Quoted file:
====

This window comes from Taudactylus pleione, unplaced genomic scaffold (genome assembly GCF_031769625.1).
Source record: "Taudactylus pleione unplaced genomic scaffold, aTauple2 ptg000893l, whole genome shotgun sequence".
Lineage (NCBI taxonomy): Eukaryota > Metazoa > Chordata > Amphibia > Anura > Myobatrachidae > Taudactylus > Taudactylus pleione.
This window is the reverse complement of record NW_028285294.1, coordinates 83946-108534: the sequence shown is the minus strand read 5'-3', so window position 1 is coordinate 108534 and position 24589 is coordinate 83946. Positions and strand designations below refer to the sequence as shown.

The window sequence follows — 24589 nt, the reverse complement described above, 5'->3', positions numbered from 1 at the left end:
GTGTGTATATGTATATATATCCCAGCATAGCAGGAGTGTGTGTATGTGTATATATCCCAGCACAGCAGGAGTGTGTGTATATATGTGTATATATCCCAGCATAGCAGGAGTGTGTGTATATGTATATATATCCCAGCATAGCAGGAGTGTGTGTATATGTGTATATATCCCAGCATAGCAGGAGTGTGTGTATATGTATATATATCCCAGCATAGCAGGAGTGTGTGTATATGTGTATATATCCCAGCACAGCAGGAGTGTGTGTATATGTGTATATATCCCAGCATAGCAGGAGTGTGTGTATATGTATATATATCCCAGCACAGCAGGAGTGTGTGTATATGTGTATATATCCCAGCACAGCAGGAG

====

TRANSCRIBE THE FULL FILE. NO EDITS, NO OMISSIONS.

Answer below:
This window comes from Taudactylus pleione, unplaced genomic scaffold (genome assembly GCF_031769625.1).
Source record: "Taudactylus pleione unplaced genomic scaffold, aTauple2 ptg000893l, whole genome shotgun sequence".
Lineage (NCBI taxonomy): Eukaryota > Metazoa > Chordata > Amphibia > Anura > Myobatrachidae > Taudactylus > Taudactylus pleione.
This window is the reverse complement of record NW_028285294.1, coordinates 83946-108534: the sequence shown is the minus strand read 5'-3', so window position 1 is coordinate 108534 and position 24589 is coordinate 83946. Positions and strand designations below refer to the sequence as shown.

The window sequence follows — 24589 nt, the reverse complement described above, 5'->3', positions numbered from 1 at the left end:
GTGTGTATATGTATATATATCCCAGCATAGCAGGAGTGTGTGTATGTGTATATATCCCAGCACAGCAGGAGTGTGTGTATATATGTGTATATATCCCAGCATAGCAGGAGTGTGTGTATATGTATATATATCCCAGCATAGCAGGAGTGTGTGTATATGTGTATATATCCCAGCATAGCAGGAGTGTGTGTATATGTATATATATCCCAGCATAGCAGGAGTGTGTGTATATGTGTATATATCCCAGCACAGCAGGAGTGTGTGTATATGTGTATATATCCCAGCATAGCAGGAGTGTGTGTATATGTATATATATCCCAGCACAGCAGGAGTGTGTGTATATGTGTATATATCCCAGCACAGCAGGAG